EDGEWATER — Candidates at a crowded aldermanic town hall agreed Wednesday night that rebuilding trust between communities and law enforcement is crucial to reform the Chicago police system and decrease police brutality and corruption.
The forum, held at Unity Lutheran Church, 1212 W. Balmoral Ave. in Edgewater, focused on democratizing police accountability and featured aldermanic candidates from the 40th, 46th, 47th, 48th, 49th and 50th wards. The wards cover Rogers Park, West Ridge, Edgewater, Andersonville, Uptown, North Center, Lincoln Square and Ravenswood.
The 13 contenders present were 40th ward candidates Dianne Daleiden, Maggie O’Keefe, Ugo Okere and Andre Vasquez; 46th ward incumbent James Cappleman and candidates Angela Clay, Marianne Lalonde and Jon-Robert McDowell; 47th ward candidates Angie Maloney and Matt Martin; 48th ward incumbent Harry Osterman and candidate David Earl Williams III, and 50th ward candidate Andrew Rowlas. Bill Morton, 49th ward candidate and Michael Negron of the 47th ward candidate were scheduled to attend but did not show up.
Moderator David Stovall, professor of African-American Studies; Criminology, Law & Justice at the University of Illinois at Chicago, started out the forum by expressing the timeliness of police accountability, referring to the Jason Van Dyke sentencing earlier this month and the acquittal of three police officers charged with covering up the Laquan McDonald shooting.
“The people who are victimized by what police are trained to do are rarely provided justice in those instances,” Stovall told the audience. “Remember, Jason Van Dyke was convicted of shooting Laquan McDonald too many times, not for shooting him.”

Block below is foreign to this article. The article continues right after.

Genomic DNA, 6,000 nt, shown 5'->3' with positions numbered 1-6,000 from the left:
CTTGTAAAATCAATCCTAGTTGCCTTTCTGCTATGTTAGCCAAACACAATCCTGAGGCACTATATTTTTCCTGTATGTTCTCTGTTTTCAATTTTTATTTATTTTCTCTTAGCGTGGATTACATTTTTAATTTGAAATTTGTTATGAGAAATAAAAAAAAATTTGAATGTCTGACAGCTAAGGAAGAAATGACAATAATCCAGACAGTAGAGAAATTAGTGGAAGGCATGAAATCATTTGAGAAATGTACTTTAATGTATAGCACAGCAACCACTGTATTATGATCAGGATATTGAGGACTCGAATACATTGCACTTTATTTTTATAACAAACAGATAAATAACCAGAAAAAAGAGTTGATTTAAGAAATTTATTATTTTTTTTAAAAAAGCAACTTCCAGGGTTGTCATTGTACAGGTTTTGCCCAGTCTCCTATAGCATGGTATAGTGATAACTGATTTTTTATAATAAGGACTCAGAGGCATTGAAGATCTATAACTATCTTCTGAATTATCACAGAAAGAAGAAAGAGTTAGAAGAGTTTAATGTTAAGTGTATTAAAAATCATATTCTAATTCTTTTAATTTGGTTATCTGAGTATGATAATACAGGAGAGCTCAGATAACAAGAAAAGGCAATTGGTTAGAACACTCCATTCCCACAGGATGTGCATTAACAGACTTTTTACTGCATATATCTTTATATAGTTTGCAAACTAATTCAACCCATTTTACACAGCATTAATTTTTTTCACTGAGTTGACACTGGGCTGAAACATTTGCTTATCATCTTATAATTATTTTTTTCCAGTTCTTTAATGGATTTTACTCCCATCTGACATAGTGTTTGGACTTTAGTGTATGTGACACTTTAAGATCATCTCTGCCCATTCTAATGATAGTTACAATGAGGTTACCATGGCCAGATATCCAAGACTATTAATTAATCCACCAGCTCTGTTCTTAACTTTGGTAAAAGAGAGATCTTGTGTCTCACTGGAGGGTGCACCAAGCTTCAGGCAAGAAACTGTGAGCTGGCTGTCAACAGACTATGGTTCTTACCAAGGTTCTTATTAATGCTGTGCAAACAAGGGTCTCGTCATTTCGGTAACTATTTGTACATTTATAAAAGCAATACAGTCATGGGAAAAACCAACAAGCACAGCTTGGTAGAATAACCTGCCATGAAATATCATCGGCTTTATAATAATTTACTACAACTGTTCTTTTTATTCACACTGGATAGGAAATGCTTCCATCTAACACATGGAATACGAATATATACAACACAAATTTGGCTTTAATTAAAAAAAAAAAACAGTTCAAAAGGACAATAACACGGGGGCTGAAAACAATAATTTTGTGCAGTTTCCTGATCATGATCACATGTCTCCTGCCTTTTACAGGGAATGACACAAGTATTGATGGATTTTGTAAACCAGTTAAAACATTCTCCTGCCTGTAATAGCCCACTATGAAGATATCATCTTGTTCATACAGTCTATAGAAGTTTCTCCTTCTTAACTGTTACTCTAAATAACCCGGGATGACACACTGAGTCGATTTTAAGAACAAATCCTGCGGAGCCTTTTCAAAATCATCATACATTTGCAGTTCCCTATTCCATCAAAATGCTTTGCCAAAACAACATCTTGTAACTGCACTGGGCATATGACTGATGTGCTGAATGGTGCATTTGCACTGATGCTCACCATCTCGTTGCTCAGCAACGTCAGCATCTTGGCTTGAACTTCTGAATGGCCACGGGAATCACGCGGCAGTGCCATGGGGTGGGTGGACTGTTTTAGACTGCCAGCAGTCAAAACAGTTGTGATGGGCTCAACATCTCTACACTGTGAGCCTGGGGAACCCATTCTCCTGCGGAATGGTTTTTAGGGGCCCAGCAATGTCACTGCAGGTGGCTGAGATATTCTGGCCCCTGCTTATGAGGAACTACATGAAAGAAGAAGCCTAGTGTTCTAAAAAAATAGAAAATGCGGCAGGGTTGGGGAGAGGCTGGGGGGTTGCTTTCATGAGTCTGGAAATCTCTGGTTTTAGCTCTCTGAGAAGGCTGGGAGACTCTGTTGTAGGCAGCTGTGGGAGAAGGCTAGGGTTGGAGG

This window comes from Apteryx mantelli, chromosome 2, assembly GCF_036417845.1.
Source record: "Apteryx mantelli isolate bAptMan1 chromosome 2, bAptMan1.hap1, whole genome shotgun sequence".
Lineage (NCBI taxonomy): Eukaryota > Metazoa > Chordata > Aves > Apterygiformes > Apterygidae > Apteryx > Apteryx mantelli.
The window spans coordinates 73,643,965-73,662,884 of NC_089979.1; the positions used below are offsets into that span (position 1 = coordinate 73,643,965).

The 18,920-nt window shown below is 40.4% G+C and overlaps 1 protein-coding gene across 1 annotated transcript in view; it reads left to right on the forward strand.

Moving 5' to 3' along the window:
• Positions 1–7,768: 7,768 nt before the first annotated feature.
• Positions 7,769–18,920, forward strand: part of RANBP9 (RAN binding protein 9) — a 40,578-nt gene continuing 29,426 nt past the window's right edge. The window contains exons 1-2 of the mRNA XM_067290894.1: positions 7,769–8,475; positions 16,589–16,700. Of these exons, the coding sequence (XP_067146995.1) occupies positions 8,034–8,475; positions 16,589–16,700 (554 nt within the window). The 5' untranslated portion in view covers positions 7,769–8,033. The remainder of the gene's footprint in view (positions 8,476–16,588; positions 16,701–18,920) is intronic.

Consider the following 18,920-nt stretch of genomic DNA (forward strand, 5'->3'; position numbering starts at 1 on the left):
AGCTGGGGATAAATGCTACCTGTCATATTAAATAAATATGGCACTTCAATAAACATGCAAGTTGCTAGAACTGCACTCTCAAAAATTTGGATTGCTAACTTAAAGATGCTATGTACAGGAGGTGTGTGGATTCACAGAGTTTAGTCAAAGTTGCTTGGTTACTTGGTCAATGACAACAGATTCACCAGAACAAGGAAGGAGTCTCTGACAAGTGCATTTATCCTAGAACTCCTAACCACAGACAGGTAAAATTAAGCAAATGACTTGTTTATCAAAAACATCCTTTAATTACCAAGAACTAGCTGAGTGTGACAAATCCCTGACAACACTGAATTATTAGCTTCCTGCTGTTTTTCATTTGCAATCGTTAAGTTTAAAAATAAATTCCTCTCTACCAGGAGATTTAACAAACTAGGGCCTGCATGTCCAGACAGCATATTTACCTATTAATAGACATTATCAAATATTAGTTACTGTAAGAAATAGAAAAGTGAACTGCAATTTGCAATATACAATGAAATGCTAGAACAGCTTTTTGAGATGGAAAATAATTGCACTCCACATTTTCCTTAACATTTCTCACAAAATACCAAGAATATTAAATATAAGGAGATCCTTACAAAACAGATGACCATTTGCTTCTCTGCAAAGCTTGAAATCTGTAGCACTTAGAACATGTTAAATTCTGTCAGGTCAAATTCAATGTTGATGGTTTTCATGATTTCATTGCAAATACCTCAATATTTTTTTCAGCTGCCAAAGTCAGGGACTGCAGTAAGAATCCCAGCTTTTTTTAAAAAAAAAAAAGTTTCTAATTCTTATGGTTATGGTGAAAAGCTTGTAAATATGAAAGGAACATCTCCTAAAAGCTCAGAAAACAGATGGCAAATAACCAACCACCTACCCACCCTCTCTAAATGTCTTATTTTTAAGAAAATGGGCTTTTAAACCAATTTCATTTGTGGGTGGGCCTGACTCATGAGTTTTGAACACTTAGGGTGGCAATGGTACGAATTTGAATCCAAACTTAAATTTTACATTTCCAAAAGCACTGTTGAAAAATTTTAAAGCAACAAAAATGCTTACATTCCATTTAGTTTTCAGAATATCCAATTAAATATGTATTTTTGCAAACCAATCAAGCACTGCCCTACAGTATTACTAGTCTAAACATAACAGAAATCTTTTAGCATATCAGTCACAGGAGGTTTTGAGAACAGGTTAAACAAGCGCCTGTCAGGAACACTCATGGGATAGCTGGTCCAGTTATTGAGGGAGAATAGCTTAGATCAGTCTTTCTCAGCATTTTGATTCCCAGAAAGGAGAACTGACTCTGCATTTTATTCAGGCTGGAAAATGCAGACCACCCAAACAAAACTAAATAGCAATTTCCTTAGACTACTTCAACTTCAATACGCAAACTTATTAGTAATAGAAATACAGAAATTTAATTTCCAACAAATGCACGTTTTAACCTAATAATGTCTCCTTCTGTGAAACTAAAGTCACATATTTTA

The discussion centered around a Civilian Police Accountability Council (CPAC) ordinance, which the City Council rejected last year but has received majority of aldermanic candidate support, according to the Chicago Alliance Against Racist and Political Repression, which championed the ordinance introduced by Ald. Carlos Ramirez-Rosa (35th).
Ald. James Cappleman (46th) — who was booed twice from the audience during the hourlong forum — and Ald. Harry Osterman (48th) said they do not support CPAC but all other speakers were in favor of the ordinance. Under the proposed ordinance, elected community members can appoint or terminate the superintendent, have the authority to train officers and remain independent of Chicago Police Internal Affairs. Osterman is in favor of Grassroots Alliance for Police Accountability (GAPA), which he introduced and got support from former police board president and Police Accountability Task Force leader Lori Lightfoot, now running for mayor.
Transparency and Accountability
Many candidates argued that the CPAC is part of the solution to police oversight but should be balanced out with other changes. 40th ward candidate O’Keefe, a small business owner, said negotiating police contracts so that taxpayers do not pay for police misconduct and holding them accountable would be progress.
“We are looking at another decade, if not more, of payouts to families for reparations,” O’Keefe said.
Vasquez, another 40th ward candidate, said he also supports CPAC as half of the solution that can help break the corruption of the police system and fix discrimination toward black and brown people. As someone who has been racially profiled and arrested, he said he understands the reality that many African Americans and Latinos live in.
“As a kid, when I was a hip hop artist, I could not hang out at the Taste of Chicago or Navy Pier; you would be kicked out,” said Vasquez, a marketing manager, civilian facilitator for CAPS and a Chicago DSA member. “We have seen too many black and brown lives being killed, arrested and put into a system we can’t come out of.”
Pro CPAC candidates, including Lalonde of the 46th ward, said they hope it will decrease wrongful murders of black and brown people and be part of a checks and balances system that will elect officials who will do the job right.